Hi, I'm Daniel, I don't know what I am

My day job is computer programming. My preferred (and current) work arrangement is contract. I get bored easily with traditional employment, so I switched to an arrangement where job hopping isn’t considered horrible.

Like many people here, I have more ideas than time. Historically, I have switched between ideas as quickly as I used to job hop. Right now I’m forcing myself to ride my current idea out. It costs me basically zero money, nobody expects a response time that would interfere with paying jobs, and it’s in a niche that I have genuine interest. Basically, I’m looking to actually give this idea enough time to have successes and failures to learn from. It’s about time.

The idea is a website for players of Magic: the Gathering.

Right now there are deck building websites (two major ones that the vast majority of the market has tried at least once, a small handful of minor ones that most have not heard of), there are meta-game websites (mostly one dominant one, at least three smaller ones, but this is a niche used by fewer of the community, so even the dominant one is sometimes not known). At the core, the site essentially combines both of those features into the same site. There is definitely some value to having both in one place, but it should also be noted that those that exist are pretty mediocre. Mine right now is sadly no better, but there is ample room to be significantly better than the competition.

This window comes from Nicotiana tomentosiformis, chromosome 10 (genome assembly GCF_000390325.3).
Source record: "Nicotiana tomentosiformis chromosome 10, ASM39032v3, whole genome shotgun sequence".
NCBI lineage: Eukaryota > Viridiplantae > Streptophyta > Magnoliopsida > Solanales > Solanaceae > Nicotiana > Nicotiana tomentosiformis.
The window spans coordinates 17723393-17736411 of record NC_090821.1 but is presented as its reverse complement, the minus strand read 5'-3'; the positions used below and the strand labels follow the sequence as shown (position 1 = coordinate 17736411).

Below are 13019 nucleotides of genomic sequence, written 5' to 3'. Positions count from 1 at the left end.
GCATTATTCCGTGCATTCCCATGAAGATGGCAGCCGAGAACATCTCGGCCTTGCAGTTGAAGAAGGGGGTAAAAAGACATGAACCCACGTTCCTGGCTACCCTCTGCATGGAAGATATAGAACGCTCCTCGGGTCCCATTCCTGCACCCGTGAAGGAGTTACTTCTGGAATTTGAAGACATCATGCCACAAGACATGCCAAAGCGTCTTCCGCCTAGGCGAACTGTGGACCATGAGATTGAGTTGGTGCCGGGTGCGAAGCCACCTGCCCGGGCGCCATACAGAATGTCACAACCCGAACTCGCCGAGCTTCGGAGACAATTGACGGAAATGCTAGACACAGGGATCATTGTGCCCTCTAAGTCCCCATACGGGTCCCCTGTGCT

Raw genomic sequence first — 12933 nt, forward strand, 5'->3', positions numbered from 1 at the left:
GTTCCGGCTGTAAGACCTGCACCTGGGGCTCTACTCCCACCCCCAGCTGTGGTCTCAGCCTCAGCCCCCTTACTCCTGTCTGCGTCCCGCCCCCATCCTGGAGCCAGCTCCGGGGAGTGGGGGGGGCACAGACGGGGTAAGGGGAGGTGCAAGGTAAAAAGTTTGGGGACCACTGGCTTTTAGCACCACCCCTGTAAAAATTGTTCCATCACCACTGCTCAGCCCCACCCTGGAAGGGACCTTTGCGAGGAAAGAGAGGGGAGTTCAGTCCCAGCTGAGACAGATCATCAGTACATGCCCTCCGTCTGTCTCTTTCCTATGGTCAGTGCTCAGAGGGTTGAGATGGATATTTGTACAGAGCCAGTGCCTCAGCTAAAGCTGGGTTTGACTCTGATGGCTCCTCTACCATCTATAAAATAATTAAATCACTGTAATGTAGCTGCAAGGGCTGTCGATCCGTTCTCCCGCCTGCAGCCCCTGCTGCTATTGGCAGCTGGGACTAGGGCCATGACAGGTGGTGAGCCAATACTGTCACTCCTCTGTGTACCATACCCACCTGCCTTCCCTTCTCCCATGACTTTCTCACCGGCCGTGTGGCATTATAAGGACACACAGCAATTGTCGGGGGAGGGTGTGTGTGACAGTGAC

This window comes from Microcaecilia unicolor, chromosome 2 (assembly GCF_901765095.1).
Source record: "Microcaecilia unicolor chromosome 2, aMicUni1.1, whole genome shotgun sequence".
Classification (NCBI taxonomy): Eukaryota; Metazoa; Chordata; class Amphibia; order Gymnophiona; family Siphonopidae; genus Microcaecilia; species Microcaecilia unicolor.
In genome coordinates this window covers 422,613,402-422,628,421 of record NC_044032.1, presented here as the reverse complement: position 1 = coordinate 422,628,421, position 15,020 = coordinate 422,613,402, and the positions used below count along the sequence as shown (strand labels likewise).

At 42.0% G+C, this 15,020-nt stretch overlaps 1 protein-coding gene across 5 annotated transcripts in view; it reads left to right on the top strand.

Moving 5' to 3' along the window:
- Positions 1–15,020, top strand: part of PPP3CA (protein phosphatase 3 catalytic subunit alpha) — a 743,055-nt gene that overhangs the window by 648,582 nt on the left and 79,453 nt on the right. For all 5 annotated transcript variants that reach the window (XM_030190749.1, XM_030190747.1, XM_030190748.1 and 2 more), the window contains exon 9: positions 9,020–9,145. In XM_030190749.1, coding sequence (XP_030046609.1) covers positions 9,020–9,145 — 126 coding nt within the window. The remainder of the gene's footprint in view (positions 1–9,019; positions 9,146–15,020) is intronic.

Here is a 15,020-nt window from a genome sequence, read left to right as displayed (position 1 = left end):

There are vague plans on how to take the site into truly unique areas. Some of those ideas have code written (mostly hung up on UI issues). Some are little more than ideas. None are fully live at the moment, so right now there’s no truly unique features.

There’s also no monetization. For now, that’s fine. Monetizing things is one of my things I set out with a goal to learn though, so I do need to tackle that at some point. For this project I’d be more than happy breaking even though, so my sights are fairly low. Ideas for monetization are quite varied and probably deserve their own post(s) if I were to go into them.

The site as it stands today is http://www.gracefulstats.com . The URL is fairly bad, and will probably change when and if I start marketing in earnest. I’m at a blank for better names, so I used an existing URL.

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My first thought was “Huh, for dead people then?”, but then I checked the sales figures… jeez, this thing is huge and still growing!